Cockburn Group - Evolutionary ecology

Cooperative breeding occurs where more than two individuals combine to rear a single brood of young. It is extraordinarily prevalent in the Australian avifauna, for both phylogenetic and ecological reasons, and we are conducting a number of studies to understand this prevalence. Current work focuses on superb fairy-wrens and woodswallows, though we have worked with kookaburras, bee-eaters, kingfishers, thornbills, choughs and parrots.

Research Assistants

Honorary Professor

Honorary Lecturer

Honorary Group Leader

Selected publications

All publications

Fairy wren

Fairy-wrens change breeding habits to cope with climate change

Story | Tuesday 15 October 2019
Warmer temperatures linked to climate change are having a big impact on the breeding habits of one of Australia’s most recognisable bird species, according to researchers at The Australian National University (ANU).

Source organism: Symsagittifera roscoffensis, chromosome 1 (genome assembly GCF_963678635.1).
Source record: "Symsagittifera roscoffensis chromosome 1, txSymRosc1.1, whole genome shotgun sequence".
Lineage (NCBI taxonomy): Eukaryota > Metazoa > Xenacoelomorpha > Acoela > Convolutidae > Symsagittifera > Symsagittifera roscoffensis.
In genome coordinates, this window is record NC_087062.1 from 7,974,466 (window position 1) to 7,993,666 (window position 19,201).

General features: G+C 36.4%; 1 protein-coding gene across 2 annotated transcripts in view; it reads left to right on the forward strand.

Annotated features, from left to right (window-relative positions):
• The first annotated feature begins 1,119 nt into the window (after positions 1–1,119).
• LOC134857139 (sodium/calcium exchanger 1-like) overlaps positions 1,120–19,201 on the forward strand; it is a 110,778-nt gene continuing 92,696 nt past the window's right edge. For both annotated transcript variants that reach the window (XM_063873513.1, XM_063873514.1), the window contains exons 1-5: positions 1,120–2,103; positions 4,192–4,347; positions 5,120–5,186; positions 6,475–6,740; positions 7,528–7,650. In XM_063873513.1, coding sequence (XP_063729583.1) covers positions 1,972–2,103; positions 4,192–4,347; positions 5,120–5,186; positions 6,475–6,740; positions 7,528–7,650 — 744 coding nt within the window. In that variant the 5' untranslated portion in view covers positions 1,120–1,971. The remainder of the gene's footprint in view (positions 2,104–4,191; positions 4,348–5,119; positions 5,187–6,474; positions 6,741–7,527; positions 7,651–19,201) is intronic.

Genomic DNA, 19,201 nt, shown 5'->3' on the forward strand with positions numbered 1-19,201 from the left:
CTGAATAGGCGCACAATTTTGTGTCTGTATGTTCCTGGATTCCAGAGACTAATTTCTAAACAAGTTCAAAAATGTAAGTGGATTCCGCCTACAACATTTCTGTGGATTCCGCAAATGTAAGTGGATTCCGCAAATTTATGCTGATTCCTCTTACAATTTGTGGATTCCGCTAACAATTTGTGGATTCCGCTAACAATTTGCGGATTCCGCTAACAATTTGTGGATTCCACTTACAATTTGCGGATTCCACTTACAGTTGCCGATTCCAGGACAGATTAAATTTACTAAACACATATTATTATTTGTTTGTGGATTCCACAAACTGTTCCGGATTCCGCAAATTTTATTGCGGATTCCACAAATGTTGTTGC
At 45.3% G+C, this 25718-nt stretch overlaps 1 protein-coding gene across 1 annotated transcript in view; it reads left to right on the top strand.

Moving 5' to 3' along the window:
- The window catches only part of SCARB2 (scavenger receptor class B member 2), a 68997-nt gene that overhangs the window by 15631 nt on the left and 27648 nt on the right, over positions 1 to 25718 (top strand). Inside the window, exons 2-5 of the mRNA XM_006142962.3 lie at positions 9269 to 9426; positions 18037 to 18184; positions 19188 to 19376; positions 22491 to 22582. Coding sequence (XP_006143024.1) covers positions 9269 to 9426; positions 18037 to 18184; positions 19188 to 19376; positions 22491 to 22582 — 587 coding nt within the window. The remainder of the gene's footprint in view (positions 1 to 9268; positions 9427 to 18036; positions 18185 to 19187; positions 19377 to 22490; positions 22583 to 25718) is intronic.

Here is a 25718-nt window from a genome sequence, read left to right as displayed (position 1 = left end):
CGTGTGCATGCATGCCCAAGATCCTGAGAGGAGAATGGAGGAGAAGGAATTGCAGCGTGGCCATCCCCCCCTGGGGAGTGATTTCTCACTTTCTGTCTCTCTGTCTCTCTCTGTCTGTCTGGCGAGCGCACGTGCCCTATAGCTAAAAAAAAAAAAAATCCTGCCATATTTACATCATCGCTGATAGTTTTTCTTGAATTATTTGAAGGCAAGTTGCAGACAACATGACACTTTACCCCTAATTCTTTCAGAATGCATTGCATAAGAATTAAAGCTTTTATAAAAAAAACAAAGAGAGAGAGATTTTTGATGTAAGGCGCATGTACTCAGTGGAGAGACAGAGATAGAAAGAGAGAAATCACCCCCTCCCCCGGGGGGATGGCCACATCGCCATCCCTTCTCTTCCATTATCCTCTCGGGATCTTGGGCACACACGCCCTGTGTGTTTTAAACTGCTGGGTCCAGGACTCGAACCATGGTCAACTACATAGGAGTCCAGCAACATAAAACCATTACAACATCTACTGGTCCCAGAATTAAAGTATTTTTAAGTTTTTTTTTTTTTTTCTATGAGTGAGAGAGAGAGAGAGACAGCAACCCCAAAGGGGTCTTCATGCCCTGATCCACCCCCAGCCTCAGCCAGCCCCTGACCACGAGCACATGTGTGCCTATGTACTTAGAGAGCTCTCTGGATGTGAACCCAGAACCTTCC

ARC Discovery projects and DECRA fellowships

Story | Monday 17 November 2014

Shy male tits stick together, take more risks

Story | Tuesday 10 September 2013
Shy birds stick together and gain courage through numbers, whereas bold birds go it alone according to new research.

Researchers reveal baby-killer birds

Story | Monday 24 October 2011

E&E Special Seminar: The structure of phenotypic variation: questions arising from analysis of repeatedly-expressed traits

Event | Thu 18 October 2018

Biological variation is organized hierarchically; it exists among taxa, among populations, among genotypes or individuals, and within genotypes or

Can’t see the ‘hood for the trees: the comparative method and phylogenetic and ecological variation in cooperative breeding in birds

Event | Tue 24 July 2018

In recent years a number of high profile publications have used phylogenetically explicit comparative methods to attempt to explain the distributio